arts   |   travel

COLUMN: My style is more American than my Parisian accent



TRAVEL_WLT-PARIS_1_MCT

A visitor to the Cathedral Notre Dame in Paris takes a picture.  Tribune News Service Buy Photos

I didn’t know my clothes could speak English until I visited Paris. It was my first day in the city, and I had just attempted my first French conversation to ask the grocer if he carried any almond milk.

My pronunciation was fine. My vocabulary, flawless. But still, the grocer gave me a once-over, clearly quite confused.

I immediately double-checked my translation — did I ask for pecan lactose on accident? Walnut dairy? But soon I realized it wasn’t the sound of my words he was fixated on. It was the sound of my outfit — a red-checkered skirt with tennis rackets embroidered on every square.

For comparison, the grocer wore a plain smock and slacks. The woman in line behind me had an unassuming jacket and jeans.

Their clothes seemed to speak the same quiet, guarded French language, but mine barreled out in loud English:

“Hi, I’m American. Don’t you like my skirt? I don’t play tennis one bit but I saw it at a sample sale and thought, ‘Hey that looks fun.’ So do you have any almond milk?”

In a quick glance, anyone could tell you that French and American styles look different. The French love their dark colors and sleek silhouettes. The Americans love their comfort clothes and athleisure looks.

But now take a listen and notice how French and American styles sound different as well. Depending on its relationship with fashion, each country entertains a different kind of conversation surrounding the clothing it wears.

In America, fashion is loud and expressive. We splash bold logos across our chests to hint at the money in our pockets. We put on our “Sunday best” to show we care about special events and dates. Style is a part of America’s shared, public conversation.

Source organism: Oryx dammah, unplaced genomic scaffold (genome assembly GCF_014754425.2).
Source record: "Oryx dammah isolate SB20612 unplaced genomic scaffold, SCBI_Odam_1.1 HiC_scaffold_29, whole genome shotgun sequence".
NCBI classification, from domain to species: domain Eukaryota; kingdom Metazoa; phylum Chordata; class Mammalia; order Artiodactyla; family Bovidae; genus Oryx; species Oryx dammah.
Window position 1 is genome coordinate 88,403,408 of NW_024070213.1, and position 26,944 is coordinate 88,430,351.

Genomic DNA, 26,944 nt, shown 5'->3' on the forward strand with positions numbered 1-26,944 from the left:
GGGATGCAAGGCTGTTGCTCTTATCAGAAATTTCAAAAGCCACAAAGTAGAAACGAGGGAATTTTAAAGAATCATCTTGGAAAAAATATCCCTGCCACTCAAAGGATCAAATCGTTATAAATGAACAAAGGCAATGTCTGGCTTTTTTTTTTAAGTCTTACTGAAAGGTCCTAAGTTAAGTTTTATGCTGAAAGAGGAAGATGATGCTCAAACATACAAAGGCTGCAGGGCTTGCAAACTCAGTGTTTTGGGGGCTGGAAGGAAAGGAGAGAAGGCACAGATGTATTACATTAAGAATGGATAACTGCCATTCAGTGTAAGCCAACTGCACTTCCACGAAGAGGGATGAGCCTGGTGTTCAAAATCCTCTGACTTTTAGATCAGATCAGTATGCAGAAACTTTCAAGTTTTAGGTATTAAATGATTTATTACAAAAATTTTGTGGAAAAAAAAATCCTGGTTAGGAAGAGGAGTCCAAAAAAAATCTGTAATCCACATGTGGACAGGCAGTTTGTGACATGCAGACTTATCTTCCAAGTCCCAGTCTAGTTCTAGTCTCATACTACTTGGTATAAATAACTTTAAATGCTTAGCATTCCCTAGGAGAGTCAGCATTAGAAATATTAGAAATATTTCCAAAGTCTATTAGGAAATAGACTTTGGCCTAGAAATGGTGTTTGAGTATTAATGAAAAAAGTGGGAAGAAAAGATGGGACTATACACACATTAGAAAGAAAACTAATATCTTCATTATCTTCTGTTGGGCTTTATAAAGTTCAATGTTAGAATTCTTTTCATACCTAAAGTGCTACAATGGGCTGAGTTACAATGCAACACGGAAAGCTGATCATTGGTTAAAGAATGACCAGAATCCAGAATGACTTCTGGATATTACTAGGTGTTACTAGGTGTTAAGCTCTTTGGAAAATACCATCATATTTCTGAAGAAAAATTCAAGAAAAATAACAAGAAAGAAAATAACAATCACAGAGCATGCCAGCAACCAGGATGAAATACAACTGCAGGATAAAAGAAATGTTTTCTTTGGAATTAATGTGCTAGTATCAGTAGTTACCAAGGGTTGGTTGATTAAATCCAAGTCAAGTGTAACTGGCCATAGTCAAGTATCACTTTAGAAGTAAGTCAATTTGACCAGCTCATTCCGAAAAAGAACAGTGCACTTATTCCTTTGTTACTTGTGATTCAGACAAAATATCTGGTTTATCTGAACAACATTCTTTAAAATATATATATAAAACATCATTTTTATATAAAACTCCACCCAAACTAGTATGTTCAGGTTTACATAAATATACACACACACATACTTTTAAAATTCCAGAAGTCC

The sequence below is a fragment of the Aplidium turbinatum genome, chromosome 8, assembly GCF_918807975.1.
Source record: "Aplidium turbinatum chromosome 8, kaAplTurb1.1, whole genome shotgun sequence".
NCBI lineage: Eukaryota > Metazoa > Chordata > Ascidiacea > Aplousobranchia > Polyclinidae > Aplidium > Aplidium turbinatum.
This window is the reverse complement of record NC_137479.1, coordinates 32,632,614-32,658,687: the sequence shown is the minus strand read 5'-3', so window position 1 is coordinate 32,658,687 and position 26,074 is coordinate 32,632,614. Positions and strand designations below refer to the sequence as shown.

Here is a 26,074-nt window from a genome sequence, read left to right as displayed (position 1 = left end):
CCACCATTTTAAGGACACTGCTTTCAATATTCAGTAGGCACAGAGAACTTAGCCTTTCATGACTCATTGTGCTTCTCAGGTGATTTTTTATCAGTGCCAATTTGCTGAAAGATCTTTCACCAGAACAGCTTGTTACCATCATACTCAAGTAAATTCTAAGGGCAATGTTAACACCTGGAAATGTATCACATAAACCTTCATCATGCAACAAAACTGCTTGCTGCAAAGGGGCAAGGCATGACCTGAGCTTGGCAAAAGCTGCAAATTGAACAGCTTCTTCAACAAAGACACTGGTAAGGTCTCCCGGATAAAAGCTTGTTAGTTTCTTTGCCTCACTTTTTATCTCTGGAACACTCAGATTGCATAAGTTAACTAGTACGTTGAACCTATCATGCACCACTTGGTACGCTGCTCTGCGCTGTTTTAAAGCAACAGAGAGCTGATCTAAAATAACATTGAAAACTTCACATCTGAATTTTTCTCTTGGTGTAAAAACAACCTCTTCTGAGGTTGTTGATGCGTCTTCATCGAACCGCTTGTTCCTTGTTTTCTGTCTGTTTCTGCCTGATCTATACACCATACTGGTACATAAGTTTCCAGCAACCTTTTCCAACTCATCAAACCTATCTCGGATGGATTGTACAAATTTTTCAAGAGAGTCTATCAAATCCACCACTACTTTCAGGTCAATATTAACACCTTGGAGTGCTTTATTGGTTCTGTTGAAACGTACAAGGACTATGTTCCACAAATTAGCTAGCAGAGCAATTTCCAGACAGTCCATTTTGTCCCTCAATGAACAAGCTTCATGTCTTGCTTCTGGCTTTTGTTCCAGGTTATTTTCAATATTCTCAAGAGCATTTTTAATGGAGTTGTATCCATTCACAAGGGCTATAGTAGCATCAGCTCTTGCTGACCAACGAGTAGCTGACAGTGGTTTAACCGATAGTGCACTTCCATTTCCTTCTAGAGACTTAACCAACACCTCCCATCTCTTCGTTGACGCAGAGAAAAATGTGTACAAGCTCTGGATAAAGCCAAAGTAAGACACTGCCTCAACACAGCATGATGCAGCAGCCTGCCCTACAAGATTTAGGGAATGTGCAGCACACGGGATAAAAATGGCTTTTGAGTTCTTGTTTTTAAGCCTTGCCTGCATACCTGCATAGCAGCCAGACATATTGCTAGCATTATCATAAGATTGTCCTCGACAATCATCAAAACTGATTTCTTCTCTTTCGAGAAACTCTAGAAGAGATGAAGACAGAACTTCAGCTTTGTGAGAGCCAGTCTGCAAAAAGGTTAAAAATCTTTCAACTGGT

Take my almond-milk-buying skirt, for example. When I wore it in New York, strangers asked where I bought it. Friends complimented the pattern. My boss entertained a lively conversation about the nature of wearing that many tennis rackets when I haven’t picked one up since 7th grade.

But because American style can reach that kind of volume, we give it rules. We preach to middle school girls that their spaghetti strips must be three fingertips wide, not two.

We memorize business casual, professional and formal dress codes like bizarre math equations. (If I wear a jacket, I need a tie. And when I stand up, I’ll have to button the jacket. But if I don’t wear a jacket, I have to wear nice slacks.)

In France, that conversation shifts. It quiets. Sure, style is an important part of French culture – it’s just not a public one.

Your “Sunday best” gets kept in the closet, and your wardrobe keeps a low profile. Why strut in your “best” for one day a week when you can wear the best leather jacket Monday through Sunday?

Logos stay inside the garment. No one needs to know how much you paid for a belt just because it’s plastered with a “YSL” or two gold “G’s.” You’re not a billboard for your credit card receipt.

And since your volume is lower, the rules can be too. Nude beach, anyone?

I may never speak that particular kind of French fashion. After all, it’s quite different from my first language. Still, I’m enjoying this new kind of bilingualism – especially since it doesn’t involve a vocabulary list.

Like what you're reading? Support independent, award-winning college journalism on this site. Donate here.

More in Arts



Comments powered by Disqus